If you're using a word processor to create your Web page, make sure you save the document as a plain text file. A Web browser may gag on an HTML page you save in the word processor's native format. Text files normally use a .TXT extension, so make sure you change it to .HTM or .HTML.

By now you've probably figured out the biggest problem associated with fashioning a Web page out of a text file: there's no way to know what the page will look like once it's been foisted onto the Web! Fortunately, all is not lost. Most browsers are more than happy to let you load a text file right from the confines of your computer's hard disk. This means you can test drive your page without first having to put it on the Web. So here's the basic cycle you'll be using to build your pages:

  1. Add some text and HTML stuff (I'll define what this "stuff" is in the next section) to your text file.
  2. Save the file.
  3. Load the file into your browser of choice to see how things look.
  4. Lather. Rinse. Repeat steps 1 through 3. Note that once the file is loaded in the browser, you need only choose the program's "Reload" command to see the effects of your changes.

As a public service (it's a tough job but, hey, somebody's gotta do it), I've compiled the appropriate instructions from a few popular browsers for loading a file from your hard disk:

Tag Daze: Understanding HTML's Tags

As I mentioned earlier, the magic of the Web is wrought by browser programs that read text files and then decipher the HTML nuggets that you've sprinkled hither and thither. These HTML tidbits are markers-called tags-that spell out how you want things to look. For example, if you want a word on your page to appear in bold text, you surround that word with the appropriate tags for boldfacing text.

In general, tags use the following format:


<TAG>The text to be affected by the tag</TAG>

The TAG part is a code (usually a one- or two-letter abbreviation, but sometimes an entire word) that specifies the type of effect you want. You always surround these codes with angle brackets <>; the brackets tell the Web browser that it's dealing with a chunk of HTML and not just some random text.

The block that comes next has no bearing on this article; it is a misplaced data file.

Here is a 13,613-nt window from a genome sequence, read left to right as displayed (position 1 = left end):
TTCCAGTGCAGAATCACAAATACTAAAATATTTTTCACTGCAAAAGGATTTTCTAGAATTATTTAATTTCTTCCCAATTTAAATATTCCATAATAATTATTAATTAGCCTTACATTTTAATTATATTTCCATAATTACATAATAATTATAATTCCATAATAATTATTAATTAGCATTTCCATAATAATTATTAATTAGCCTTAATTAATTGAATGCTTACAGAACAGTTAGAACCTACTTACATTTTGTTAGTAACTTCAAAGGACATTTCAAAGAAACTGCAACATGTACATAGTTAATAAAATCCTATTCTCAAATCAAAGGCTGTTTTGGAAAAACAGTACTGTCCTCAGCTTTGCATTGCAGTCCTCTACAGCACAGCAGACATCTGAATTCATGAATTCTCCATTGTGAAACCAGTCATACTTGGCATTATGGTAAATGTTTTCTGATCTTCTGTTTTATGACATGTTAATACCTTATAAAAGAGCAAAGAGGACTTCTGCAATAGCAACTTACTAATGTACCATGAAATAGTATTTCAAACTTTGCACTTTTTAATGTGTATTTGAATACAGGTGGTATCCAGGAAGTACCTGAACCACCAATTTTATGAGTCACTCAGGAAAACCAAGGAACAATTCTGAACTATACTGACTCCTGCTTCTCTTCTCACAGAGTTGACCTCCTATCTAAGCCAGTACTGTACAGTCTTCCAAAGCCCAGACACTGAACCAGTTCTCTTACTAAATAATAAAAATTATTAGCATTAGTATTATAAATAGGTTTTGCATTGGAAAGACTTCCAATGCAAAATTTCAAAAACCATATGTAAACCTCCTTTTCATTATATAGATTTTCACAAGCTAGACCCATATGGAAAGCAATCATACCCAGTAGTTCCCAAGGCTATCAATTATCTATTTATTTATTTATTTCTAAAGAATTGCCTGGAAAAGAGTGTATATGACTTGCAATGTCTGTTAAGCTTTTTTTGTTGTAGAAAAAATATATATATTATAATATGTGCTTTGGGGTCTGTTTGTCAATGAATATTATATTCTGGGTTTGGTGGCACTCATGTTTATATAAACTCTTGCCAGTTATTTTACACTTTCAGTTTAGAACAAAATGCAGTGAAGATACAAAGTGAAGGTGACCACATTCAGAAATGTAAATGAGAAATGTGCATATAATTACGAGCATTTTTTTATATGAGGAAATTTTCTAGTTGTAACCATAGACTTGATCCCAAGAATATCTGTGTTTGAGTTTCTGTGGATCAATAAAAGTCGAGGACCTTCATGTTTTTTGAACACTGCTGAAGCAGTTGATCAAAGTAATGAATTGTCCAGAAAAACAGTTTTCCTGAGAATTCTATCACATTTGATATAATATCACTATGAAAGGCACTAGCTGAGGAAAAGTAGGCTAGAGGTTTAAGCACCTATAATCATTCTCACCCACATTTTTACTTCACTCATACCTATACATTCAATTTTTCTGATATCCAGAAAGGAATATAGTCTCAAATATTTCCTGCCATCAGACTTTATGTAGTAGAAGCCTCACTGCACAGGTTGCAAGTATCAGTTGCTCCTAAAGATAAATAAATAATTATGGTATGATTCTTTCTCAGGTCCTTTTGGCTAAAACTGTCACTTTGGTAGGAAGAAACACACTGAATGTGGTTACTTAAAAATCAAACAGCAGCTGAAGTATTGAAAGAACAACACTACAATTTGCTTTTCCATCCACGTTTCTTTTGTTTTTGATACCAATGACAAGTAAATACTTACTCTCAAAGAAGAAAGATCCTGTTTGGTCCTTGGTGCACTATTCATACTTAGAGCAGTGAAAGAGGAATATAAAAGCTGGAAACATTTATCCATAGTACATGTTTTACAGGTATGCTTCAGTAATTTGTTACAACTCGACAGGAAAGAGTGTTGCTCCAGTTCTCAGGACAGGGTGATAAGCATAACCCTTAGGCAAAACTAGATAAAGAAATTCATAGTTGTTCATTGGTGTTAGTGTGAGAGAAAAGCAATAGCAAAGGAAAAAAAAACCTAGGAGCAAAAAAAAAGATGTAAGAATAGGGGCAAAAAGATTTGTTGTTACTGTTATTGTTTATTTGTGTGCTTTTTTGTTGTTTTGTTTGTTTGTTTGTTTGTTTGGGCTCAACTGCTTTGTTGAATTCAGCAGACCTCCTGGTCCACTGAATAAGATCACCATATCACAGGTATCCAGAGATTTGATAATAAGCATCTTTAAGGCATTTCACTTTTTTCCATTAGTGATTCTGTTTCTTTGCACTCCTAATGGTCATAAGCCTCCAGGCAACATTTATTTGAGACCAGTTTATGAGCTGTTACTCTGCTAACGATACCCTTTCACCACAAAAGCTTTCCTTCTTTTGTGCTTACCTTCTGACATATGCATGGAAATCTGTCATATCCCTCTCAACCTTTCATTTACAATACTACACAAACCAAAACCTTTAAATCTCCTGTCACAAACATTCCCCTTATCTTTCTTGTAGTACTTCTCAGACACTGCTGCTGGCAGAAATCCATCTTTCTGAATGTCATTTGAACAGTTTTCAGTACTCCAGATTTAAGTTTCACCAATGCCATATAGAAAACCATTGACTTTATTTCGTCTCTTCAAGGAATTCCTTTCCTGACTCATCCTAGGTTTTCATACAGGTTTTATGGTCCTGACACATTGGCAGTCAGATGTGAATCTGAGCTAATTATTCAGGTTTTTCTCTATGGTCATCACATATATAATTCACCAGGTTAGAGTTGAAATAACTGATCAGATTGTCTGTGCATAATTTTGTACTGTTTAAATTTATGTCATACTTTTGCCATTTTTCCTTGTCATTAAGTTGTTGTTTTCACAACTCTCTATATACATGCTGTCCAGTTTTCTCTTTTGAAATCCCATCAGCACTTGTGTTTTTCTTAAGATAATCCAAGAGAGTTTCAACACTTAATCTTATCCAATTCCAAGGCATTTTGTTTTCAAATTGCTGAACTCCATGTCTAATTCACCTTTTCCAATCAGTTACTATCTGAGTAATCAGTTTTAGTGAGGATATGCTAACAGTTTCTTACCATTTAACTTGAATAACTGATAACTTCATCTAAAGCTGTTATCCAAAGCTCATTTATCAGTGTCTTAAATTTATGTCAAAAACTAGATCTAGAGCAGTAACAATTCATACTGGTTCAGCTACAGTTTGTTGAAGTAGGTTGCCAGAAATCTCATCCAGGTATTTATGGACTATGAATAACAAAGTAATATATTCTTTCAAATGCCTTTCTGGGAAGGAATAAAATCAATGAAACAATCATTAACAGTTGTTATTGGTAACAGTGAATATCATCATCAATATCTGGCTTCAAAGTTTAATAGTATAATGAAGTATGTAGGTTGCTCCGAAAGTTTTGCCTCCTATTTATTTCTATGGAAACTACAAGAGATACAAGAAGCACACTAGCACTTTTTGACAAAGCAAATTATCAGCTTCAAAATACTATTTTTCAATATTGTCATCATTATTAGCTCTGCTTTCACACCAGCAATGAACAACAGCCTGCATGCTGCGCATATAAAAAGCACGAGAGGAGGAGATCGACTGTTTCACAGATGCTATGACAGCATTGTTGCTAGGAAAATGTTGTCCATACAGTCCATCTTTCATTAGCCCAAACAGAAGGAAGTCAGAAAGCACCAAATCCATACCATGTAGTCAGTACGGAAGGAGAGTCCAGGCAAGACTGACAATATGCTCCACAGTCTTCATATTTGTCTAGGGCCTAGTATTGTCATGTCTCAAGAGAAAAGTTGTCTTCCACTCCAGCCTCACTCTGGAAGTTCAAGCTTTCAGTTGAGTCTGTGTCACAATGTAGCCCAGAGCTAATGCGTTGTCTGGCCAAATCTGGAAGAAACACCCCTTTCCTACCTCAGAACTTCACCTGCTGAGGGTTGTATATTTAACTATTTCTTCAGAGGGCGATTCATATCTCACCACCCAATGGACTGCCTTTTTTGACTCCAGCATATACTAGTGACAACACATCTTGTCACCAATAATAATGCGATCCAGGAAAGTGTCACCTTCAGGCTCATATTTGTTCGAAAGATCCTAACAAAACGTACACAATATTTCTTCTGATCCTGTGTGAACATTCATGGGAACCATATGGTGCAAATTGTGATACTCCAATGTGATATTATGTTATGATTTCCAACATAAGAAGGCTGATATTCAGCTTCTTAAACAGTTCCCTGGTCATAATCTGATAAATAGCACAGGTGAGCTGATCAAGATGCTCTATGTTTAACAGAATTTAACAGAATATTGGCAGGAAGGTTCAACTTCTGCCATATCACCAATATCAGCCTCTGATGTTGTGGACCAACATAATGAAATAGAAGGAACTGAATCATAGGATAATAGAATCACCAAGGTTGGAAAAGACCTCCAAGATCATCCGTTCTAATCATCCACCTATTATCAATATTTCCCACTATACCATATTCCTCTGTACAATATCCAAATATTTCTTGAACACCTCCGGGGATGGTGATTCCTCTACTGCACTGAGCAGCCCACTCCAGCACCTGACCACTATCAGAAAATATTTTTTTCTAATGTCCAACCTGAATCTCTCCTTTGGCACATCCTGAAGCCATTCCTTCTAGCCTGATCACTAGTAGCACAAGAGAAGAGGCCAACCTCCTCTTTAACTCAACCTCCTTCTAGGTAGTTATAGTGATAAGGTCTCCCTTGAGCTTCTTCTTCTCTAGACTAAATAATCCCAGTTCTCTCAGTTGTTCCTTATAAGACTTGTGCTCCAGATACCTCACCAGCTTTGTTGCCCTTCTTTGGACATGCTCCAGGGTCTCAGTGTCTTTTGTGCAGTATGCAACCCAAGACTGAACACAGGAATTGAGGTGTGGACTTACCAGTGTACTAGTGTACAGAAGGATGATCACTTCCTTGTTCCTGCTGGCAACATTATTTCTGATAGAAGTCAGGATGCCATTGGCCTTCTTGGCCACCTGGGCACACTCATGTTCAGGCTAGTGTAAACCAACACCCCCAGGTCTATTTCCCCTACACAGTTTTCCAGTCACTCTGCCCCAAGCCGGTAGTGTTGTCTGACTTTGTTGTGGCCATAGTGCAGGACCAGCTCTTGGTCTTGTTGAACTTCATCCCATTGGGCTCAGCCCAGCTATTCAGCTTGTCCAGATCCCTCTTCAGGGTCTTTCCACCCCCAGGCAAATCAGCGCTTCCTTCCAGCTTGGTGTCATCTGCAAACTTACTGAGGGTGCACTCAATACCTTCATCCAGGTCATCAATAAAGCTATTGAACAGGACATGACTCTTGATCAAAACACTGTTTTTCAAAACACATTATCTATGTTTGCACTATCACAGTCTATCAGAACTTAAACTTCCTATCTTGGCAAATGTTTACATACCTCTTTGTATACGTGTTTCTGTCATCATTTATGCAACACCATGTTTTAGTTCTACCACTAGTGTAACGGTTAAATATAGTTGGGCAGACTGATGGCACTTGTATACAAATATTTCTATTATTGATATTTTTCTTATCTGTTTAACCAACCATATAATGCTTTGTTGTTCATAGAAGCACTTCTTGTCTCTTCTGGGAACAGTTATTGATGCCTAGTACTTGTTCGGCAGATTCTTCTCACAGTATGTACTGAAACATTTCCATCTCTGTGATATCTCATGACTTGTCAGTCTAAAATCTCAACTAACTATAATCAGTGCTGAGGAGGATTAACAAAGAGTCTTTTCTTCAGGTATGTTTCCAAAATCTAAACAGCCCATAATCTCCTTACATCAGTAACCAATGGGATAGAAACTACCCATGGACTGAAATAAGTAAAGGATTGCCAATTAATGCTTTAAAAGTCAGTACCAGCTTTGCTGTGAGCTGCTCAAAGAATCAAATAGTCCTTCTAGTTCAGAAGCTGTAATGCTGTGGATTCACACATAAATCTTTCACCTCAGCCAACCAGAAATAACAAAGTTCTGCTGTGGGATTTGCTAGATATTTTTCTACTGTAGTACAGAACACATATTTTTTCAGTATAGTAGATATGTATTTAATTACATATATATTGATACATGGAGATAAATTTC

For example, the tag for bold is <B>. So if you want the phrase "BeDazzler Home Page" to appear in bold, you type the following into your document:


<B>BeDazzler Home Page</B>

The first <B> says to the browser, in effect, "Listen up, Browser Boy! You know the text that comes after this? Be a good fellow and display it in bold." This continues until the browser reaches the </B>. The slash (/) defines this as an end tag; this lets the browser know it's supposed to stop what it's doing. So the </B> tells the browser, "Okay, okay. Ixnay on the oldbay!" As you'll see, there are tags for lots of other effects, including italics, paragraphs, headings, page titles, lists, and lots more. HTML is just the sum total of all these tags.

And Now, Some Actual HTML

Okay, you're ready to get down to some brass HTML tacks. (Halle-freakin'-lujah, I hear you saying.) You'll begin by cobbling together a few HTML tags that constitute the underlying skeleton of all Web pages.

Your HTML files will always lead off with the <HTML> tag. This tag doesn't do a whole heckuva lot except tell any Web browser that tries to read the file that it's dealing with a file that contains HTML knickknacks. Similarly, the last line in your document will always be the corresponding end tag: </HTML>. You can think of this end tag as the HTML equivalent for "The End." So each of your Web pages will start off looking like this:


<HTML>

</HTML>

The next items serve to divide the document into two sections: the head and the body. The head section is like an introduction to the page. Web browsers use the head to glean various types of information about the page. Although there are a number of items that can appear in the head section, the only one that makes any real sense to us mere mortals is the title of the page, which I'll talk about in the next section.

To define the head, you add a <HEAD> tag and a </HEAD> tag immediately below the <HTML> tag you typed in earlier. So your Web page should now look like this:


<HTML>

<HEAD>

</HEAD>

</HTML>